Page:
Dracunculus medinensis-The Guinea Worm  BIO 203

D. medinensis larvae

Form and Function


   Courtesy of cmr.asm.org
     Dracunculus medinensis is one of multiple other parasitic nematodes such as Dirofliaria immitis and Anisakis simplex. Dracunculus medinensis is interestingly one of the longest nematodes. A mature female Dracunculus medinensis can measure up to a meter long (Dawes 1971). Dracunculus medinensis is different from filarial worms as it does not have two uteri, but it has one large uterus. It has a plugged vulva in which the uterus extends most of the body. It allows the Dracunculus medinensis to have large amounts of larvae. It can have upwards of 1 to 3 million larvae in its uterus at once (Cairncross 2002). This adaption allows for more larvae the possibility to survive when trying to find a copepod because the larvae only have an estimated 3 days to find a copepod (Liu 2012).
    Dracunculus medinensis uses a copepod to infect a human. It usually is transferred by the drinking of water that is not filtered, and the human/animal ingests the copepodXyala with the larvae of Dracunculus medinensis. The key is the copepod dies in the digestive system, and allows the larvae to go into the wall of the infected host (CDC 2012). The Dracunculus medinensis chooses the copepod because it is not harmed much by the parasite. Dracunculus medinensis strategically chooses the host it takes so it is not likely to be digested or be responsible for the host dying because of it infecting the host (Liu 2012).
    To enter the copepod the Dracunculus medinensis worm must be ingested by the copepod. The ingested Dracunculus medinensis worm then burrows its way into the digestive wall of the copepod. It does this by contracting its muscles and pushing its way into the intestinal wall with its penetrated head first (Dawes 1971).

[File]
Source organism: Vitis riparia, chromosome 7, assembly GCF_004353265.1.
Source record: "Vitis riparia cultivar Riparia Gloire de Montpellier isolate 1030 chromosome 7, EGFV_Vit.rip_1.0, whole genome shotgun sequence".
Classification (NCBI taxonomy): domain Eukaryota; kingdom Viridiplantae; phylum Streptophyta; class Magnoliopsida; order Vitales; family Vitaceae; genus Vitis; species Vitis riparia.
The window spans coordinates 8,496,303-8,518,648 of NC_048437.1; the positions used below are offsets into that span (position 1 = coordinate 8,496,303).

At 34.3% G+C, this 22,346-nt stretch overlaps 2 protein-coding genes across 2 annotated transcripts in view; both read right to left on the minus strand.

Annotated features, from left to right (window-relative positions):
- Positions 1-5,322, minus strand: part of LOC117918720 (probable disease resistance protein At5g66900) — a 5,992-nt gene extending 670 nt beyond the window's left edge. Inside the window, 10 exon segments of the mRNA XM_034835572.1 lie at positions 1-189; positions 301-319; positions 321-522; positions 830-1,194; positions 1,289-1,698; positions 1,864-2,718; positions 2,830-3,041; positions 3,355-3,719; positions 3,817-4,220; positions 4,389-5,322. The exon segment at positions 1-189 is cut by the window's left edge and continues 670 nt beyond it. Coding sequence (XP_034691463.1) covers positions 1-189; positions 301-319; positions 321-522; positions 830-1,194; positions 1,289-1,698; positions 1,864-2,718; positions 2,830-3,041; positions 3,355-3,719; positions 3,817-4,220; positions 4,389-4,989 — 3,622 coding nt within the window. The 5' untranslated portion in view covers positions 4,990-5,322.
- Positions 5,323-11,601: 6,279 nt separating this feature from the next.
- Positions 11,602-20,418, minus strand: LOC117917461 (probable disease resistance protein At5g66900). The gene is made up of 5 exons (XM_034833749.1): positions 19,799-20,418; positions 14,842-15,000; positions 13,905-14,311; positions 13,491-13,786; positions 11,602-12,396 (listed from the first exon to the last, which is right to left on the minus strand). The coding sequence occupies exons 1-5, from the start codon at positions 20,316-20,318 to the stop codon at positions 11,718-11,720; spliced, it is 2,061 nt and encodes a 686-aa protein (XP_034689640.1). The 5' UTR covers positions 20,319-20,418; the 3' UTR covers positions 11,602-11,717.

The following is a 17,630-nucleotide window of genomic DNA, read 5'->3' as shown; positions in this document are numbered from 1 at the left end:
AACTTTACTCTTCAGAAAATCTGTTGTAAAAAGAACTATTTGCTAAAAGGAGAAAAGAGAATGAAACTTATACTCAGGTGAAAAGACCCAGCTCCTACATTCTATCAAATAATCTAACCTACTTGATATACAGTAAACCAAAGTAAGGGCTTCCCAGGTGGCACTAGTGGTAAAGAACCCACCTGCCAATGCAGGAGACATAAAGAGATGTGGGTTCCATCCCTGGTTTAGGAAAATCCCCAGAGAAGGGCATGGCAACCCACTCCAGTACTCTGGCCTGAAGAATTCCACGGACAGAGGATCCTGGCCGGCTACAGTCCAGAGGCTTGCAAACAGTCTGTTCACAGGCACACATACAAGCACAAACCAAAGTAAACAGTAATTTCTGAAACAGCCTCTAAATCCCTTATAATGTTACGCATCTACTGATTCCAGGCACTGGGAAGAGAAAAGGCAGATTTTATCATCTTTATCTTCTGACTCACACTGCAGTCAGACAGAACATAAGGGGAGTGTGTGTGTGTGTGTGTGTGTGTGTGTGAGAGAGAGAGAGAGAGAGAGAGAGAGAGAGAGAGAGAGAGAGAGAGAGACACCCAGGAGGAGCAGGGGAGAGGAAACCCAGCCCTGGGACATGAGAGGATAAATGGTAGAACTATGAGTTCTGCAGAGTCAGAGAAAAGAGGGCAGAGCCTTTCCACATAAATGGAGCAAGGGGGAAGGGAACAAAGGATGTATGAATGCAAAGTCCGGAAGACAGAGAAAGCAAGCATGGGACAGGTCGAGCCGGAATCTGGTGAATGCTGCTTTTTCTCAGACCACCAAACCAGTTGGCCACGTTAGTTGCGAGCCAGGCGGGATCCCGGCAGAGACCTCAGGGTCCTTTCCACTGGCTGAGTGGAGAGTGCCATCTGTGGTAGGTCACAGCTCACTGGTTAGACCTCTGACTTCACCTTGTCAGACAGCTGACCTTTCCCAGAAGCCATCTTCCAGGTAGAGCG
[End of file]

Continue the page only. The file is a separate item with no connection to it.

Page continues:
When the human host is infected, males and females will reproduce. The male dies off fast so the female is the only one that will rise out of the skin. The female has multiple layers of epicuticle and one very thick cuticle on the outside shell for protection (LiuWikipedia 2012). The Dracunculus medinensis moves around the body after moving through the intestinal tissue. It moves by the lymphatic system and travels around through lymph (Dawes 1971).
    In order to release larvae the Dracunculus medinensis has adapted by protruding the uterus through the skin of the host. It causes irritation inside of the host and that creates a blister which bursts and creates a burning sensation. When cooled, the worm detects the temperature change, and then expels its larvae through the uterus (Liu 2012).

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